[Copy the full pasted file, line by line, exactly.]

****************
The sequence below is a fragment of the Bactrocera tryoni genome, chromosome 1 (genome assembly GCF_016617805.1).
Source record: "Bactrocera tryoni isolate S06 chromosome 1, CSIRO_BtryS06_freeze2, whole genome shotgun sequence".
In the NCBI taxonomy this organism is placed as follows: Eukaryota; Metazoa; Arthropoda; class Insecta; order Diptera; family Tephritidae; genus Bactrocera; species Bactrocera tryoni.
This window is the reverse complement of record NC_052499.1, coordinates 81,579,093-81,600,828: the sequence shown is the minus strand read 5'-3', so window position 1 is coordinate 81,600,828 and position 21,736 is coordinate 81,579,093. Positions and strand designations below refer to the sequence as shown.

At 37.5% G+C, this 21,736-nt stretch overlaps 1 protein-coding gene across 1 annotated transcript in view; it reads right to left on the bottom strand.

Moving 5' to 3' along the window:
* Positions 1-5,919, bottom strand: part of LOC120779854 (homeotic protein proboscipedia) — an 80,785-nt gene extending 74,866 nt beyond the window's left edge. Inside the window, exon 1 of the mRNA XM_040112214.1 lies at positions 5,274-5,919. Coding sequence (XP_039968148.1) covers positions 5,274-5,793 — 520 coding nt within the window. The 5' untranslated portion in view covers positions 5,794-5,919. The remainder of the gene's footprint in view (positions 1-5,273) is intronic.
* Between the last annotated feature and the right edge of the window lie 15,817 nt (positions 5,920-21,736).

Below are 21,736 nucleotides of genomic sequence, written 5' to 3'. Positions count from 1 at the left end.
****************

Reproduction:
The sequence below is a fragment of the Bactrocera tryoni genome, chromosome 1 (genome assembly GCF_016617805.1).
Source record: "Bactrocera tryoni isolate S06 chromosome 1, CSIRO_BtryS06_freeze2, whole genome shotgun sequence".
In the NCBI taxonomy this organism is placed as follows: Eukaryota; Metazoa; Arthropoda; class Insecta; order Diptera; family Tephritidae; genus Bactrocera; species Bactrocera tryoni.
This window is the reverse complement of record NC_052499.1, coordinates 81,579,093-81,600,828: the sequence shown is the minus strand read 5'-3', so window position 1 is coordinate 81,600,828 and position 21,736 is coordinate 81,579,093. Positions and strand designations below refer to the sequence as shown.

At 37.5% G+C, this 21,736-nt stretch overlaps 1 protein-coding gene across 1 annotated transcript in view; it reads right to left on the bottom strand.

Moving 5' to 3' along the window:
* Positions 1-5,919, bottom strand: part of LOC120779854 (homeotic protein proboscipedia) — an 80,785-nt gene extending 74,866 nt beyond the window's left edge. Inside the window, exon 1 of the mRNA XM_040112214.1 lies at positions 5,274-5,919. Coding sequence (XP_039968148.1) covers positions 5,274-5,793 — 520 coding nt within the window. The 5' untranslated portion in view covers positions 5,794-5,919. The remainder of the gene's footprint in view (positions 1-5,273) is intronic.
* Between the last annotated feature and the right edge of the window lie 15,817 nt (positions 5,920-21,736).

Below are 21,736 nucleotides of genomic sequence, written 5' to 3'. Positions count from 1 at the left end.